Friday, December 25, 2015

Merry First Day of Christmas!

Merry Christmas! 
It's the first day of the 12 days of Christmas, and I've resolved to celebrate each and every one of those 12 days. Ok, so some might accuse me of lazy parenting. Not all of the gifts have arrived. Not all of the gifts have been made. A few gifts haven't even been shipped. But hey, we have 12 days to get it all in! And the girls are only opening 1 gift per day, so they won't miss the missing gifts for at least a week. 

But as I mentioned in my last post (hey, 2 posts in 2 days?!?!? What's going on?!?!), I'm appreciating the church calendar more and more, and think it's silly to limit Christmas to one day when it's allotted 12. Too much buildup and letdown. We're attempting a long-lasting joyful simmer instead of a Christmas morning explosion. 

Despite my previously-mentioned Pentatonix obsession, I won't fill each day of Christmas with a new Pentatonix song. But I will highlight one more Christmas song (that they happen to sing) that I've always loved, and to me demonstrates the hopeful joy of Christmas and the resolution to Advent's watchful anticipation. O Holy Night has always had the power to make me cry. I never could explain it before, other than it was just a really beautiful and touching song. But recently I realized how it so perfectly explains the joy and relief of Christ's coming at Christmas. 

O Holy Night
The stars are brightly shining
It is the night of our dear Savior's birth
Long lay the world in sin and e'er pining
'Til He appeared and the soul felt its worth
A thrill of hope the weary world rejoices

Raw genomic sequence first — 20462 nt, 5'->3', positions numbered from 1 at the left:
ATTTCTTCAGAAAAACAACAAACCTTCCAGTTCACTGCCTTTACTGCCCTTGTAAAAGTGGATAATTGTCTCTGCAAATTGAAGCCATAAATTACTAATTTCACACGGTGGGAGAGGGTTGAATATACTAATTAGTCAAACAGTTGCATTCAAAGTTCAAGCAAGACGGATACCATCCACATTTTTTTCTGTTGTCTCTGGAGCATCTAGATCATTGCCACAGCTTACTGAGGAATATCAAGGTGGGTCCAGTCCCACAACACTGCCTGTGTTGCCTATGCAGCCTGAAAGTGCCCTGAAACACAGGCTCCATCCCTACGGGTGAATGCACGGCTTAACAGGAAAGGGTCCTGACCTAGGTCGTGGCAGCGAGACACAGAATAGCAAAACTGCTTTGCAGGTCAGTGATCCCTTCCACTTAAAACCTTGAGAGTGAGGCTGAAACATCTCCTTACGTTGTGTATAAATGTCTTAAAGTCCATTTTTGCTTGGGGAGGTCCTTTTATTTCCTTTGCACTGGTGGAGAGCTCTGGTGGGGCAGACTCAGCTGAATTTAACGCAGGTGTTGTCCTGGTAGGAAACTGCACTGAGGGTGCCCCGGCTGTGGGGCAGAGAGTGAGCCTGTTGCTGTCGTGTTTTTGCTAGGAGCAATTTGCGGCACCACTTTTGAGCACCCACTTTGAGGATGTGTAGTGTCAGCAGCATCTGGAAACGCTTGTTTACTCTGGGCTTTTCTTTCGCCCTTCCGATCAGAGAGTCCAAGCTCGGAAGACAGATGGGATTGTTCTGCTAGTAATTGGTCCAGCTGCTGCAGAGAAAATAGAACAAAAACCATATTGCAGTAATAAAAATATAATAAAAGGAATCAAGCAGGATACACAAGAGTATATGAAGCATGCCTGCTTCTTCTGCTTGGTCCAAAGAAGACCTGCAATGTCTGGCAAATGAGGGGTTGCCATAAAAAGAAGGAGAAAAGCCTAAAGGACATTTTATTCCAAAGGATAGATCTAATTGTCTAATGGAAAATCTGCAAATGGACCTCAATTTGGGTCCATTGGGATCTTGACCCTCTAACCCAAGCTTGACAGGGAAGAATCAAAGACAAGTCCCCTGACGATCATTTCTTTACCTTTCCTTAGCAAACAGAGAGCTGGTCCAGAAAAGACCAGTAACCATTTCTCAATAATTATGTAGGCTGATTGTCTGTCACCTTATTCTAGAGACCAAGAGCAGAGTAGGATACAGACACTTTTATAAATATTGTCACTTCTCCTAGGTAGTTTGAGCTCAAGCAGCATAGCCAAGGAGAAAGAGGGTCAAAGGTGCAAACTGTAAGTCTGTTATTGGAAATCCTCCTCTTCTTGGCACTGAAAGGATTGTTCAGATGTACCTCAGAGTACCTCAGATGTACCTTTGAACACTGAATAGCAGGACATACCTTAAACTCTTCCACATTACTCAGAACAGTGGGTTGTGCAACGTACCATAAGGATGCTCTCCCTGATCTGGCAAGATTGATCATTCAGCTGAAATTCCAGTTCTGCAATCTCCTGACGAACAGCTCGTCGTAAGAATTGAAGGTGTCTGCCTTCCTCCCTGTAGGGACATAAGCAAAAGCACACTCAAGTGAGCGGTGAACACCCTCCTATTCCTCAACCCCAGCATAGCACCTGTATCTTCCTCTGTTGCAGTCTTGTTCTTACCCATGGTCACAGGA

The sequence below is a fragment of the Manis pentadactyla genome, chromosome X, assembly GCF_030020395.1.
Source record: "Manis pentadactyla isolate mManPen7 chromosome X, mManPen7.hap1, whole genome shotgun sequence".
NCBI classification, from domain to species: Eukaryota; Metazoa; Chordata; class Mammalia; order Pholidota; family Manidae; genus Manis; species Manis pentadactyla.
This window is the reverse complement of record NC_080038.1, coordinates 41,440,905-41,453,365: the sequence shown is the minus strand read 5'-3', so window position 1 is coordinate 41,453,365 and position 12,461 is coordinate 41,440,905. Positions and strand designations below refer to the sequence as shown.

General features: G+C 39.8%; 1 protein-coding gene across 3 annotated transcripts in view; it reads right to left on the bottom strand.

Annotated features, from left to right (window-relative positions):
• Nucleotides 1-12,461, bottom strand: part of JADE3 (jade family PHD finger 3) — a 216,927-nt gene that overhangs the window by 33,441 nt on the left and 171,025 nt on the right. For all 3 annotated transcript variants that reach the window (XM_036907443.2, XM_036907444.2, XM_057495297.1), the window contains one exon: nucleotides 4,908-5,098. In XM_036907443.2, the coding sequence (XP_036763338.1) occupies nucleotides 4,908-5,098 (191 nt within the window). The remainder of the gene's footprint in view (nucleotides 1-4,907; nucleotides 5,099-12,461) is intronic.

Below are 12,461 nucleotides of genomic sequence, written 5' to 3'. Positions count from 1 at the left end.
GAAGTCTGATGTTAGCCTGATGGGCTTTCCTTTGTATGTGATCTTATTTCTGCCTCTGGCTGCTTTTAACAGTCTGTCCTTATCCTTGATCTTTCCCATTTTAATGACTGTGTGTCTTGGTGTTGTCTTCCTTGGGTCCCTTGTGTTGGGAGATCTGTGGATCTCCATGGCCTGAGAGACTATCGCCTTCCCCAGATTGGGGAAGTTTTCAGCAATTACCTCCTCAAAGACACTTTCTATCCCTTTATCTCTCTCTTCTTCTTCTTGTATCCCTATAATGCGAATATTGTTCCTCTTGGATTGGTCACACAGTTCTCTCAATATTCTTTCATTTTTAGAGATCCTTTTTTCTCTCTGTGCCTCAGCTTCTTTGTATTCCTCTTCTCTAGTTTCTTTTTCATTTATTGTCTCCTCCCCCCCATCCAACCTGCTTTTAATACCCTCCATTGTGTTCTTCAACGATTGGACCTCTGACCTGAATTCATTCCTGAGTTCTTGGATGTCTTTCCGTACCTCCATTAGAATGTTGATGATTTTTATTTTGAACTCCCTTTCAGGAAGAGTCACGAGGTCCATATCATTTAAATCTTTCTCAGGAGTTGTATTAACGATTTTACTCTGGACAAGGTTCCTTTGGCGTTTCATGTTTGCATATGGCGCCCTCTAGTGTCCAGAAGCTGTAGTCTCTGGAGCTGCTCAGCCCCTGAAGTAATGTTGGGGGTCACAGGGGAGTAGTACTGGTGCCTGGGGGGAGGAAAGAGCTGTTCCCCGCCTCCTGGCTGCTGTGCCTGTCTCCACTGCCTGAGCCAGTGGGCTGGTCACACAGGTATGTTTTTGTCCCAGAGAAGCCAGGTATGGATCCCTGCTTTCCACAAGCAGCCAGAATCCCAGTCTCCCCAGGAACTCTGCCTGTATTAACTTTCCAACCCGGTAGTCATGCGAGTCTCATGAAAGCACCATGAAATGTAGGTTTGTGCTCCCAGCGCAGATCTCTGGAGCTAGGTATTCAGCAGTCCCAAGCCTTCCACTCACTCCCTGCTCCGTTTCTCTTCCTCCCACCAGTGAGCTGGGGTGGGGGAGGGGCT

For yonder breaks a new and glorious morn.
Fall on your knees O hear the angels voices.
O night divine O night when Christ was born
O night divine, O night, O night divine.

What was it like to be the shepherds that received the good news first from a multitude of angels? What was it like to be Anna or Simeon meeting the week-old Christ child for the first time at the temple? What was it like to be the Wise Men seeing the star, realizing that the long-anticipated sign had finally arrived? What does the thrill of hope feel like?

I suppose we could ask Syrian refugees finding out that they're being welcomed into a safe community in which to raise their children. I suppose we could ask a military family what it's like to hear that their loved one will be shipping home from a war zone tomorrow. I bet a wrongly-imprisoned inmate who just got their sentence overturned would understand. And certainly prospective parents who get the news that, after years of tense waiting, a baby was born yesterday, theirs to meet tomorrow and adopt. 

Long pining, weary from hoping and waiting. The good news brings a new and glorious morn. The waiting is over. Certainly their hearts are overwhelmed. They can fall to their knees, they can jump for joy. That which they feared is gone. Their worries are gone. The news changes everything. That is the news of Christ's birth. It changes everything. The waiting for a Savior is over. He has finally arrived. Advent is over. Christmas can begin.

I pray that Christmas is a joyful season for you all. All 12 days of it!

Thursday, December 24, 2015

Last Day of Advent

Today is the last day of Advent. We celebrate it with Christmas pageants and candlelight services. Most people know of today as Christmas Eve. The day before Christmas. So the last day of Advent.

What is Advent? Well, Advent is to Christmas as Lent is to Easter. (Anyone remember their old SAT analogies?) In other words, it's a time of preparation. It's a time when we focus on how sinful and depraved we are, and how desperately we need salvation. 

The world has made this easy lately. What do you see in the news? People kill each other because they are the wrong religion. People kill each other because they are the wrong skin color or nationality. Or because they just had a really bad day. People kill each other because they want to be famous. People kill children because they're too full of drugs to be responsible adults. People kill children before they're born because they happen to be inconvenient. 

Or just look inside yourself to find more sin. Your goals are more important than how you treat other people. Your comfort is more important than sharing with others who are in desperate need. Your need to be right is more important than others' feelings. If someone doesn't agree with you, they're obviously wrong and not worth listening to.